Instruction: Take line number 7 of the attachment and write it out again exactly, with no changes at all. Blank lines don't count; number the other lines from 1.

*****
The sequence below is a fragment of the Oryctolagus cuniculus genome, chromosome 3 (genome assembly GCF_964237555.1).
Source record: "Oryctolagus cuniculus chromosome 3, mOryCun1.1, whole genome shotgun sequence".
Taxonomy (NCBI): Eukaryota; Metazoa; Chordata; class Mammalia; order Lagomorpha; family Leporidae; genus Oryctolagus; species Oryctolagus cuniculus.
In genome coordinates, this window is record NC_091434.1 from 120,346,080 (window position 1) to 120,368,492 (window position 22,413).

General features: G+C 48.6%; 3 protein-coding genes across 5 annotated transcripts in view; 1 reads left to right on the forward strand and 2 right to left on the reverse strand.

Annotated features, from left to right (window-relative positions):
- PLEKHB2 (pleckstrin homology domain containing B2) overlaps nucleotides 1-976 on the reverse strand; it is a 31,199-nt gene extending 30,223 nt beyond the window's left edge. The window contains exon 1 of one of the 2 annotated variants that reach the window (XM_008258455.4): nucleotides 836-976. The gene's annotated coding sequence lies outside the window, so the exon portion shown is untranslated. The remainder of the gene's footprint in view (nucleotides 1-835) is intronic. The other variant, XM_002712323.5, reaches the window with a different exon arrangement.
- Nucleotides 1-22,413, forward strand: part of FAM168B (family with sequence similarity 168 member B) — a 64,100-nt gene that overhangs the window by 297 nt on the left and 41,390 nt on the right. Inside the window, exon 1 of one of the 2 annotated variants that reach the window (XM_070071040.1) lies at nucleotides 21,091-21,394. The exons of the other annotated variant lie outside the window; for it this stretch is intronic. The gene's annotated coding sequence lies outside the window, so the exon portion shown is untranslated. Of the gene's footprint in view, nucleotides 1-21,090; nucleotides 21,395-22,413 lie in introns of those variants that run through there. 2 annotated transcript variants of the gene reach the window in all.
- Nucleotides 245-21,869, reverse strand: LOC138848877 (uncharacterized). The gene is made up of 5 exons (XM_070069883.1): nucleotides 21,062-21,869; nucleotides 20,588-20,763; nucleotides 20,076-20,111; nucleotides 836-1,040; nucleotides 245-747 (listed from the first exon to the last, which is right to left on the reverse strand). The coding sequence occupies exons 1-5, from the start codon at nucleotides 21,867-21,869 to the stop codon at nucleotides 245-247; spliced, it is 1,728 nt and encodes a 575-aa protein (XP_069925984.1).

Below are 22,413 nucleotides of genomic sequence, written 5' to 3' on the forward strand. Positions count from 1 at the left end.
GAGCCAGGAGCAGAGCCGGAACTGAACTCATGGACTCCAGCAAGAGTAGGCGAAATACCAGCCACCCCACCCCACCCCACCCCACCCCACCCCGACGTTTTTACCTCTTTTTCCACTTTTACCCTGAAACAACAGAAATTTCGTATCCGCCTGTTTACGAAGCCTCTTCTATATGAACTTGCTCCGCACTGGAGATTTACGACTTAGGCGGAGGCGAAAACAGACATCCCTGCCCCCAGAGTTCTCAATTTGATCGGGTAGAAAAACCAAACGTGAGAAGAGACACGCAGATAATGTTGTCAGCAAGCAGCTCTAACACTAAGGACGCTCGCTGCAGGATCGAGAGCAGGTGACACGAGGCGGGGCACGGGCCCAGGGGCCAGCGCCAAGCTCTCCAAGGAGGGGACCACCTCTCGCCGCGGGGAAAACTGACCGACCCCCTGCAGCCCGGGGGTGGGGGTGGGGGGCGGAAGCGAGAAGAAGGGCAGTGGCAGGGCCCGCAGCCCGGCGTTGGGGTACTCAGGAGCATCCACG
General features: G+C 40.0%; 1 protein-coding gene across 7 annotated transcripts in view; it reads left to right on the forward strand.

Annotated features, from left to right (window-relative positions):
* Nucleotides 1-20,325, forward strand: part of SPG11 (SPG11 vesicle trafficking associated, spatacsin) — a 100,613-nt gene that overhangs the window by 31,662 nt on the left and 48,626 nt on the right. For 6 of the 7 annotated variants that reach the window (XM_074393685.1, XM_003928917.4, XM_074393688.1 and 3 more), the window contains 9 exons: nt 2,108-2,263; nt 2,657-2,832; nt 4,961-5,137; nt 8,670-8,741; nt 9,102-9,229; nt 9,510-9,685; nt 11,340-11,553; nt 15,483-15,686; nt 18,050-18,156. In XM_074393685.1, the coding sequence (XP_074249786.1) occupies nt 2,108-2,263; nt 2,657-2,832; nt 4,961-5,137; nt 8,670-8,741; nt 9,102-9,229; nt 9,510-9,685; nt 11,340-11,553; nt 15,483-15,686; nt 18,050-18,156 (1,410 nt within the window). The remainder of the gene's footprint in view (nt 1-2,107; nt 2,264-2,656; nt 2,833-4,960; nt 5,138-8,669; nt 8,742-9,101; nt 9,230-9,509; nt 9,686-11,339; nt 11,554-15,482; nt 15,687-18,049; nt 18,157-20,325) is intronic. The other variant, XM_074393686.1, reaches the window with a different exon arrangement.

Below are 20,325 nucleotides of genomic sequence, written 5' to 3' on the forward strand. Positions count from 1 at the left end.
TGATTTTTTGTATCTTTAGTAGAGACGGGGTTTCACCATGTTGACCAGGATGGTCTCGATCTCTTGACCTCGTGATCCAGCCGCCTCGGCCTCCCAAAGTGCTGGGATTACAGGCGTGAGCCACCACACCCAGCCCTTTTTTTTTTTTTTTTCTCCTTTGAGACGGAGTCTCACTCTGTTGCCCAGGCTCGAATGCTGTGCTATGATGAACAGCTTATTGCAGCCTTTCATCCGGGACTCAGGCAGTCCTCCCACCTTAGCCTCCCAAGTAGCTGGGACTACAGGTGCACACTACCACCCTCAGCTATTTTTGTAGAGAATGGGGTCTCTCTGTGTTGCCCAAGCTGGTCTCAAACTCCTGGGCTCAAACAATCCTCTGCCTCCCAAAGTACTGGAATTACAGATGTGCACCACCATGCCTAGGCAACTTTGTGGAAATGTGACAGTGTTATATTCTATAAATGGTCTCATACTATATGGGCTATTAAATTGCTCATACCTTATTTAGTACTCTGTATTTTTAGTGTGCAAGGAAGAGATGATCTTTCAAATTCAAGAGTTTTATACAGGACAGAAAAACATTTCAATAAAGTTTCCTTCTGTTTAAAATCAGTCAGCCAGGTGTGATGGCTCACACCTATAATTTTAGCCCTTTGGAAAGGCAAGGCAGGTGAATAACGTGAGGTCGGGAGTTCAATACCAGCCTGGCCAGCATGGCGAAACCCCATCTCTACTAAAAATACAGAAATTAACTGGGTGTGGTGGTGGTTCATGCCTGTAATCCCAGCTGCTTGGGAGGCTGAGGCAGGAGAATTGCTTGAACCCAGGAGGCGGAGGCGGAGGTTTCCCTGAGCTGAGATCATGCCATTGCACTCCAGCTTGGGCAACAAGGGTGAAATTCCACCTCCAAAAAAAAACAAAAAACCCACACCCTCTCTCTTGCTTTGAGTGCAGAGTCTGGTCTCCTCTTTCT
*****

- PLEKHB2 (pleckstrin homology domain containing B2) overlaps nucleotides 1-976 on the reverse strand; it is a 31,199-nt gene extending 30,223 nt beyond the window's left edge. The window contains exon 1 of one of the 2 annotated variants that reach the window (XM_008258455.4): nucleotides 836-976. The gene's annotated coding sequence lies outside the window, so the exon portion shown is untranslated. The remainder of the gene's footprint in view (nucleotides 1-835) is intronic. The other variant, XM_002712323.5, reaches the window with a different exon arrangement.